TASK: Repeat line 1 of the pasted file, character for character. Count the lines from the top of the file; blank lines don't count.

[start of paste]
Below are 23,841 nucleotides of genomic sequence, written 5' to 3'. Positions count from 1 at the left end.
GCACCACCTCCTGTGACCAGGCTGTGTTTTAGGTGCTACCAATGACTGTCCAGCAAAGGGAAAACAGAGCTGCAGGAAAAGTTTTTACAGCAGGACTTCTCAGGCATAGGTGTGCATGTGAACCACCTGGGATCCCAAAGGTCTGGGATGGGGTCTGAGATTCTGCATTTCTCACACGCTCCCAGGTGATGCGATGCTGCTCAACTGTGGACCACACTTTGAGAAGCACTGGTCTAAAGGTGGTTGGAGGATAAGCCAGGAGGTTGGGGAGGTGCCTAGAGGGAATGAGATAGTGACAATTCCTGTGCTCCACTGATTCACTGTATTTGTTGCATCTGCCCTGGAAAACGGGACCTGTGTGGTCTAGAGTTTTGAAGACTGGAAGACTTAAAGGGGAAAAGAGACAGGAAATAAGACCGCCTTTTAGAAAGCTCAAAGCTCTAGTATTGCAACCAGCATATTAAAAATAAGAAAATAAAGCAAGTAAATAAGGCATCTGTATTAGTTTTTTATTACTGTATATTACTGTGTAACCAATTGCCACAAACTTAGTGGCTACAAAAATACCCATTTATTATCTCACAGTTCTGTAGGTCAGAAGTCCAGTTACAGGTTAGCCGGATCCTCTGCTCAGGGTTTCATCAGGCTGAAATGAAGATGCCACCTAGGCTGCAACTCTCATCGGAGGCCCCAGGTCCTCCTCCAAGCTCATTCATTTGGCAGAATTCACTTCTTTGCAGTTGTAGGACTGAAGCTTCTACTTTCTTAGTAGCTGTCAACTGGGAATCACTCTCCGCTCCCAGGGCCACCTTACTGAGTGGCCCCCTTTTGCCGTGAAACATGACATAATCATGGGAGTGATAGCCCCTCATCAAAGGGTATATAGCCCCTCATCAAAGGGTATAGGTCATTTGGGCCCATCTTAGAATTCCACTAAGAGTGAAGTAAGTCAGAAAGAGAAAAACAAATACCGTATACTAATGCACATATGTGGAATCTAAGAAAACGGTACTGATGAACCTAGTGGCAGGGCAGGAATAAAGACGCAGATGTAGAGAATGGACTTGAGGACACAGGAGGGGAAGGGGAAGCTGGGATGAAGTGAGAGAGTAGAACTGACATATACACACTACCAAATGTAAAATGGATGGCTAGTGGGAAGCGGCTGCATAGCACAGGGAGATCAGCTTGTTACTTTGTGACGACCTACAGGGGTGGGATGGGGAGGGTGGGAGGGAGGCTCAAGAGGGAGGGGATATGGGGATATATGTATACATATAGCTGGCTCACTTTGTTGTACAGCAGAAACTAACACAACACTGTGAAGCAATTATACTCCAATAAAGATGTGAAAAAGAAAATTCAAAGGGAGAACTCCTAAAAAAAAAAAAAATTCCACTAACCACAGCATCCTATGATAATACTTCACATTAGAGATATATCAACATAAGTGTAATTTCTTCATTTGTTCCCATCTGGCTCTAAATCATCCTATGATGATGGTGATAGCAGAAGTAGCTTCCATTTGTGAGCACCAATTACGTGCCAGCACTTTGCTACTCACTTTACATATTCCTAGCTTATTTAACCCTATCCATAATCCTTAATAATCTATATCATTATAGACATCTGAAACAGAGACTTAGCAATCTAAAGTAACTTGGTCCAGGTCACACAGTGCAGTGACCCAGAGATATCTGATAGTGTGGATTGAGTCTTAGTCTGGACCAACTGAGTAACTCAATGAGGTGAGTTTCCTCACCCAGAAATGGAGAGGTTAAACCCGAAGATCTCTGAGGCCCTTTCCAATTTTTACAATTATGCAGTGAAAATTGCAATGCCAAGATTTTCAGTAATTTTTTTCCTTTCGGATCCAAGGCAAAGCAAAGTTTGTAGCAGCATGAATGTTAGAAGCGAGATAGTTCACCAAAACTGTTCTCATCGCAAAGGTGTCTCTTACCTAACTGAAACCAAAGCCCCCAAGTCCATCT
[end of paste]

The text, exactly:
Below are 23,841 nucleotides of genomic sequence, written 5' to 3'. Positions count from 1 at the left end.